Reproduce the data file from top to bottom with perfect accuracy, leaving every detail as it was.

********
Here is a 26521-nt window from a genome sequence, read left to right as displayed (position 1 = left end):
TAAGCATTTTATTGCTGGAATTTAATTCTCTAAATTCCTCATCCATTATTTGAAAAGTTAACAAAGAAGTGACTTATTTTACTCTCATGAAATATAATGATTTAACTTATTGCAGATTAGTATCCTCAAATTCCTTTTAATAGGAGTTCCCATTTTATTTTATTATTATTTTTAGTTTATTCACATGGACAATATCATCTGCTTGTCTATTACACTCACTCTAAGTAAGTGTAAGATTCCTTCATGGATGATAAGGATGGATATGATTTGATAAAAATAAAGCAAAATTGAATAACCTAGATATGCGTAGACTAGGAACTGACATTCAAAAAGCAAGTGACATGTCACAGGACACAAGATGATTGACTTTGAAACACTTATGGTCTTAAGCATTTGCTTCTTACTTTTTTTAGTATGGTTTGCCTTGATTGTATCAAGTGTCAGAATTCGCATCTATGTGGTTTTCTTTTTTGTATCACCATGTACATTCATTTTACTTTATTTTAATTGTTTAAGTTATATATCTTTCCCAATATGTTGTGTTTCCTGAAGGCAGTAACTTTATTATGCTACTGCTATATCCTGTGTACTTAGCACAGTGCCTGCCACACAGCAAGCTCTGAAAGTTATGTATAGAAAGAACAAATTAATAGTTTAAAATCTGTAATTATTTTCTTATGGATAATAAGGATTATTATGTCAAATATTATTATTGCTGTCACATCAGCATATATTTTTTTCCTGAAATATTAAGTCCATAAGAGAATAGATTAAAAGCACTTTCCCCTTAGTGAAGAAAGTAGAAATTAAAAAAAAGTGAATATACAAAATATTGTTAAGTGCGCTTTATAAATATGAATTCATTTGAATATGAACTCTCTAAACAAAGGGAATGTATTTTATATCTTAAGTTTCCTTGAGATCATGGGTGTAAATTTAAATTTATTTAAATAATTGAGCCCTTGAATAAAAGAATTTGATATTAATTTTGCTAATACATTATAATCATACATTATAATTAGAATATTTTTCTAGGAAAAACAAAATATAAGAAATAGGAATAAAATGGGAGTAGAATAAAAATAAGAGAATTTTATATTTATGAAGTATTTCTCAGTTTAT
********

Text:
Here is a 26521-nt window from a genome sequence, read left to right as displayed (position 1 = left end):
TAAGCATTTTATTGCTGGAATTTAATTCTCTAAATTCCTCATCCATTATTTGAAAAGTTAACAAAGAAGTGACTTATTTTACTCTCATGAAATATAATGATTTAACTTATTGCAGATTAGTATCCTCAAATTCCTTTTAATAGGAGTTCCCATTTTATTTTATTATTATTTTTAGTTTATTCACATGGACAATATCATCTGCTTGTCTATTACACTCACTCTAAGTAAGTGTAAGATTCCTTCATGGATGATAAGGATGGATATGATTTGATAAAAATAAAGCAAAATTGAATAACCTAGATATGCGTAGACTAGGAACTGACATTCAAAAAGCAAGTGACATGTCACAGGACACAAGATGATTGACTTTGAAACACTTATGGTCTTAAGCATTTGCTTCTTACTTTTTTTAGTATGGTTTGCCTTGATTGTATCAAGTGTCAGAATTCGCATCTATGTGGTTTTCTTTTTTGTATCACCATGTACATTCATTTTACTTTATTTTAATTGTTTAAGTTATATATCTTTCCCAATATGTTGTGTTTCCTGAAGGCAGTAACTTTATTATGCTACTGCTATATCCTGTGTACTTAGCACAGTGCCTGCCACACAGCAAGCTCTGAAAGTTATGTATAGAAAGAACAAATTAATAGTTTAAAATCTGTAATTATTTTCTTATGGATAATAAGGATTATTATGTCAAATATTATTATTGCTGTCACATCAGCATATATTTTTTTCCTGAAATATTAAGTCCATAAGAGAATAGATTAAAAGCACTTTCCCCTTAGTGAAGAAAGTAGAAATTAAAAAAAAGTGAATATACAAAATATTGTTAAGTGCGCTTTATAAATATGAATTCATTTGAATATGAACTCTCTAAACAAAGGGAATGTATTTTATATCTTAAGTTTCCTTGAGATCATGGGTGTAAATTTAAATTTATTTAAATAATTGAGCCCTTGAATAAAAGAATTTGATATTAATTTTGCTAATACATTATAATCATACATTATAATTAGAATATTTTTCTAGGAAAAACAAAATATAAGAAATAGGAATAAAATGGGAGTAGAATAAAAATAAGAGAATTTTATATTTATGAAGTATTTCTCAGTTTAT